Augustine and the Pelagians

In Augustine's day, a man from Britain named Morgan, or in Latin Pelagius (means "islander" -- consider the words "pelagic" and "archipelago"), began to preach, denouncing what he saw as a slackening of moral standards. He saw professed Christians living less than exemplary lives, and offering human frailty as an excuse. His reply was: "Nonsense. God has given you free will. You can choose to follow the example of Adam, or you can choose to follow the example of Christ. God has given everyone the grace he needs to be good. If you are not good, you simply need to try harder." Augustine asked him about original sin, and he replied that there is no such thing. Augustine asked him why, in that case, it was the universal custom to baptize infants, and he had no answer. Augustine saw the teaching of Pelagius as totally undermining the doctrine that God is the ultimate source of all good, and encouraging the virtuous and well-behaved Christian to feel that he had earned God's approval by his own efforts. Pelagius was condemned by Pope Innocent I, and then re-instated by Pope Zosimus. Augustine refused to accept the judgement of Zosimus, and ultimately won the day.

Near the end of his life, the Vandals, a barbarian people with a reputation for wanton destructiveness (hence our modern term "vandal"), who had earlier invaded Spain from the north and settled down there (hence the province of Spain called "Andalusia"), became involved in a civil war in Northern Africa, and their troops invaded Africa in huge numbers. The leader of the losing side took refuge in the town of Hippo, and the Vandals were besieging the town (whichthey ultimately captured) when Augustine, bishop of Hippo, died 28 August 430, aged 75.

written by James Kiefer

[Several of Augustine's works can also be found online at the Christian Classics Ethereal Library.]

Prayer

Lord God, the light of the minds that know you, the life of the souls that love you, and the strength of the hearts that serve you: Help us, following the example of your servant, Augustine of Hippo, so to know you that we may truly love you, and so to love you that we may fully serve you, whose service is perfect freedom; through Jesus Christ our Lord, who lives and reigns with you and the Holy Spirit, one God, now and for ever. Amen.

Alternate Psalm and Readings

Psalm 87
Hebrews 12:22-29
John 14:6-15

The Creed

The Apostle's Creed

I believe in God, the Father almighty,
creator of heaven and earth.

I believe in Jesus Christ, his only son, our Lord.
He was conceived by the power of the Holy Spirit
and born of the Virgin Mary.
He suffered under Pontius Pilate,
was crucified, died, and was buried.
He descended to the dead.
On the third day he rose again.
He ascended into heaven,
and is seated at the right hand of the Father.
He will come again to judge the living and the dead.

I believe in the Holy Spirit,
the holy catholic Church,
the communion of saints,
the forgiveness of sins,
the resurrection of the body,
and the life everlasting. Amen.

The Prayers

The Lord's Prayer

or traditional

Our Father in heaven,
hallowed be your Name,
your kingdom come,
your will be done,
on earth as in heaven.

Give us today our daily bread.
Forgive us our sins
as we forgive those
who sin against us.

Save us from the time of trial,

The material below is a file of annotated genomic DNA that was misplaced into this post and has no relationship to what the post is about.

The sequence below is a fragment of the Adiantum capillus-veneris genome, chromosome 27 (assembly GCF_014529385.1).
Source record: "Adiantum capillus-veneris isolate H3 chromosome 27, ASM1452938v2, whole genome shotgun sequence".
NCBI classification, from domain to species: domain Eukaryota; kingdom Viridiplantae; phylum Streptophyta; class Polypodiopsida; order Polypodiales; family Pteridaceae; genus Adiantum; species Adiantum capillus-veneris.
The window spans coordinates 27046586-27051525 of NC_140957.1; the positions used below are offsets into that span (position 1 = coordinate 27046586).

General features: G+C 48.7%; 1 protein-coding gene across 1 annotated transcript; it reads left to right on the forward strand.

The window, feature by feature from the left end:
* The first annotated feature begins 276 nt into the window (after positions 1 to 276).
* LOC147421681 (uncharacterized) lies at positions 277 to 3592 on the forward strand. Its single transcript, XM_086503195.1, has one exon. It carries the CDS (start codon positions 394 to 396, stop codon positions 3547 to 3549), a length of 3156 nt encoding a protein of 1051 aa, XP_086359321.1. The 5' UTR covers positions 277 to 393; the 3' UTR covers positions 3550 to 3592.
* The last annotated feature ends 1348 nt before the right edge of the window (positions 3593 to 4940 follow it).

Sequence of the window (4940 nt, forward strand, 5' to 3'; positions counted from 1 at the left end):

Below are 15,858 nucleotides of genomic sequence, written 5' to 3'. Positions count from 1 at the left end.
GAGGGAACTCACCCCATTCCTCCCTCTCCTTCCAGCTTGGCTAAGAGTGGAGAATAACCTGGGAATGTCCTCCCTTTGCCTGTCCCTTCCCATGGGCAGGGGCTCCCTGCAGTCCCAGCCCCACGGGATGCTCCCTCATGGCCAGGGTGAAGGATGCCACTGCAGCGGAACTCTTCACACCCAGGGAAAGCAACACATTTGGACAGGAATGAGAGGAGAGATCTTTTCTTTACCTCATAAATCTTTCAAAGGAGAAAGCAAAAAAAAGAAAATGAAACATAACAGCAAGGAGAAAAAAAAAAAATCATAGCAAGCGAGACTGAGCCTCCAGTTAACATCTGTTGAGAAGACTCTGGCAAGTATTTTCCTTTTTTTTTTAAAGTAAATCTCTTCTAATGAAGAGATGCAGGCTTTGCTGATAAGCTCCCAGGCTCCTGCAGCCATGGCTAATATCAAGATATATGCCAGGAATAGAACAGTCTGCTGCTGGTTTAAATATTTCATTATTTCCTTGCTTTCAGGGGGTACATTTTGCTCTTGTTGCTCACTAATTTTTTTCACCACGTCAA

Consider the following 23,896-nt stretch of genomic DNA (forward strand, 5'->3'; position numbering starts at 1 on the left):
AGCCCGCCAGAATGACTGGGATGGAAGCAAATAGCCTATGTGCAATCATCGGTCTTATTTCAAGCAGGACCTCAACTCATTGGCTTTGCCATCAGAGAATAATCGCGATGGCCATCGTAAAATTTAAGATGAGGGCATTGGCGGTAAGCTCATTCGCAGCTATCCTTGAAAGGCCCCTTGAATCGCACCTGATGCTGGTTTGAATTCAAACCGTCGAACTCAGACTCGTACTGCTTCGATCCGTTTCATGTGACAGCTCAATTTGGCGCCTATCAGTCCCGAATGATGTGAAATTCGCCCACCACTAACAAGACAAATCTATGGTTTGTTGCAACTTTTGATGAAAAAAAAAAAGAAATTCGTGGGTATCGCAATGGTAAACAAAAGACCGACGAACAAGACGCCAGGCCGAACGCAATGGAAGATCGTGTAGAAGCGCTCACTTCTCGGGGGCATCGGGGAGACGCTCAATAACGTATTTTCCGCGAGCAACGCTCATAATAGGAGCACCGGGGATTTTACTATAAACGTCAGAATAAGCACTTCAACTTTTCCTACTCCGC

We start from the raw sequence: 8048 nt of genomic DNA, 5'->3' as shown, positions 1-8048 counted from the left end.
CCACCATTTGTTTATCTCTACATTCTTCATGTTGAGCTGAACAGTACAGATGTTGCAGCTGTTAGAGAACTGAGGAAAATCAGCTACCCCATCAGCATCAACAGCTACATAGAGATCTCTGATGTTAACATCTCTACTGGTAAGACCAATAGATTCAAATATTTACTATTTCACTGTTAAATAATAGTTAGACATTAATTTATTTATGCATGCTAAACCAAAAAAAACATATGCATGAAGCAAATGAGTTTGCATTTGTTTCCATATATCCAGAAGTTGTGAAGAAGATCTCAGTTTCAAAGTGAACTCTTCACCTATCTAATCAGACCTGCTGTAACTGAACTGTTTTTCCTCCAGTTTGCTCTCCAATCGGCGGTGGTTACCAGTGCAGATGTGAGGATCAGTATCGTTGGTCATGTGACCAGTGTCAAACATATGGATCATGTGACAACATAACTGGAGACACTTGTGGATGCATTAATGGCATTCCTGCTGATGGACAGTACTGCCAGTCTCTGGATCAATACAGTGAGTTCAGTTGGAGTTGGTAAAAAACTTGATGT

and deliver us from evil.

For the kingdom, the power,
and the glory are yours,
now and for ever. Amen.

Suffrages

Save your people, Lord, and bless your inheritance;

Govern and uphold them, now and always.

Day by day we bless you;

We praise your Name for ever.

Lord, keep us from all sin today;

Have mercy on us, Lord, have mercy.

Lord, show us your love and mercy;

For we put our trust in you.

In you, Lord, is our hope;

And we shall never hope in vain.

Collect of the Day: Proper 16

Grant, O merciful God, that your Church, being gathered together in unity by your Holy Spirit, may show forth your power among all peoples, to the glory of your Name; through Jesus Christ our Lord, who lives and reigns with you and the Holy Spirit, one God, for ever and ever. Amen.

For Mission

Lord Jesus Christ, you stretched out your arms of love on the hardwood of the cross that everyone might come within the reach of your saving embrace: So clothe us in your Spirit that we, reaching forth our hands in love, may bring those who do not know you to the knowledge and love of you; for the honor of your Name. Amen.

The World Cycle of Prayer

We pray for the people of Burundi.

Ecumenical Cycle of Prayer

We pray for our sisters and brothers members of the Presbyterian Church of Wales.

A Collect for Fridays

Almighty God, whose most dear Son went not up to joy but first he suffered pain, and entered not into glory before he was crucified: Mercifully grant that we, walking in the way of the cross, may find it none other than the way of life and peace; through Jesus Christ your Son our Lord. Amen.

Hymn: To my humble supplication

To my humble supplication
Lord, give ear and acceptation
Save thy servant, that hath none
Help nor hope but Thee alone. Amen.

Prayers and Intercessions

Let us pray now for our own needs and those of others.

Birthdays
Anniversaries
For Recovery from Sickness
For Travelers
For a Person in Trouble or Bereavement
For Those to be Baptized
For the Departed
Full list of prayers

For Our Enemies

O God, the Father of all, whose Son commanded us to love our enemies: Lead them and us from prejudice to truth; deliver them and us from hatred, cruelty, and revenge; and in your good time enable us all to stand reconciled before you; through Jesus Christ our Lord. Amen.